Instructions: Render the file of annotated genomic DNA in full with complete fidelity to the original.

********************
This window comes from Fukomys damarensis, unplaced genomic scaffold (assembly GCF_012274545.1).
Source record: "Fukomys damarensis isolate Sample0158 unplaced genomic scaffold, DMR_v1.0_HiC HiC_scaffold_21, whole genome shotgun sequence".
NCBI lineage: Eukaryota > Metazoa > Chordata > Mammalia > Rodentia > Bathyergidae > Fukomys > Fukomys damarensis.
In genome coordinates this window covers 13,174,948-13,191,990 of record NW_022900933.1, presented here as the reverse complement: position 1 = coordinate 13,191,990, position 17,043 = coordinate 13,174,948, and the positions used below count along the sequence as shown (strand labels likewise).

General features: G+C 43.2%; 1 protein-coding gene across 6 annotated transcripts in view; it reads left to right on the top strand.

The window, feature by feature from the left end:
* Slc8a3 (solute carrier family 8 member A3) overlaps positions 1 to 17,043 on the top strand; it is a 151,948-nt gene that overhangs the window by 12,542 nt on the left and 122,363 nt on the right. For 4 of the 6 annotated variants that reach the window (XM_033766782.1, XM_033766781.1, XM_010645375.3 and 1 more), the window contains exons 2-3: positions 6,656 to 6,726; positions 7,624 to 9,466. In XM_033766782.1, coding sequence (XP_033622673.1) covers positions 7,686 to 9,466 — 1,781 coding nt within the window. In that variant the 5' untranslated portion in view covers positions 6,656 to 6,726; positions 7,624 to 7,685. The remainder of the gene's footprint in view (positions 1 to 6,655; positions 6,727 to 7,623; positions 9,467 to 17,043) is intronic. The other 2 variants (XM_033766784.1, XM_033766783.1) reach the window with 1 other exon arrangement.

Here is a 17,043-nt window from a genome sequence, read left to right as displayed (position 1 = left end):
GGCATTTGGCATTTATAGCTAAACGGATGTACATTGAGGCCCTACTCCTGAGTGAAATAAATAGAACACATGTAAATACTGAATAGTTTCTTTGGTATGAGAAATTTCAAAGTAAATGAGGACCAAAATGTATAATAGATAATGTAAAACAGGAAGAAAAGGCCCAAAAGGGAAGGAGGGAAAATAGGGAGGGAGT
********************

This window comes from Fukomys damarensis, unplaced genomic scaffold (assembly GCF_012274545.1).
Source record: "Fukomys damarensis isolate Sample0158 unplaced genomic scaffold, DMR_v1.0_HiC HiC_scaffold_21, whole genome shotgun sequence".
NCBI lineage: Eukaryota > Metazoa > Chordata > Mammalia > Rodentia > Bathyergidae > Fukomys > Fukomys damarensis.
In genome coordinates this window covers 13,174,948-13,191,990 of record NW_022900933.1, presented here as the reverse complement: position 1 = coordinate 13,191,990, position 17,043 = coordinate 13,174,948, and the positions used below count along the sequence as shown (strand labels likewise).

General features: G+C 43.2%; 1 protein-coding gene across 6 annotated transcripts in view; it reads left to right on the top strand.

The window, feature by feature from the left end:
* Slc8a3 (solute carrier family 8 member A3) overlaps positions 1 to 17,043 on the top strand; it is a 151,948-nt gene that overhangs the window by 12,542 nt on the left and 122,363 nt on the right. For 4 of the 6 annotated variants that reach the window (XM_033766782.1, XM_033766781.1, XM_010645375.3 and 1 more), the window contains exons 2-3: positions 6,656 to 6,726; positions 7,624 to 9,466. In XM_033766782.1, coding sequence (XP_033622673.1) covers positions 7,686 to 9,466 — 1,781 coding nt within the window. In that variant the 5' untranslated portion in view covers positions 6,656 to 6,726; positions 7,624 to 7,685. The remainder of the gene's footprint in view (positions 1 to 6,655; positions 6,727 to 7,623; positions 9,467 to 17,043) is intronic. The other 2 variants (XM_033766784.1, XM_033766783.1) reach the window with 1 other exon arrangement.

Here is a 17,043-nt window from a genome sequence, read left to right as displayed (position 1 = left end):
GGCATTTGGCATTTATAGCTAAACGGATGTACATTGAGGCCCTACTCCTGAGTGAAATAAATAGAACACATGTAAATACTGAATAGTTTCTTTGGTATGAGAAATTTCAAAGTAAATGAGGACCAAAATGTATAATAGATAATGTAAAACAGGAAGAAAAGGCCCAAAAGGGAAGGAGGGAAAATAGGGAGGGAGT